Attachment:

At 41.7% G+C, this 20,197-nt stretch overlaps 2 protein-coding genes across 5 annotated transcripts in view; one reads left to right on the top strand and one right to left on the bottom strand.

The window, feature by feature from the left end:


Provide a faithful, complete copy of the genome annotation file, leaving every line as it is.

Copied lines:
At 41.7% G+C, this 20,197-nt stretch overlaps 2 protein-coding genes across 5 annotated transcripts in view; one reads left to right on the top strand and one right to left on the bottom strand.

The window, feature by feature from the left end: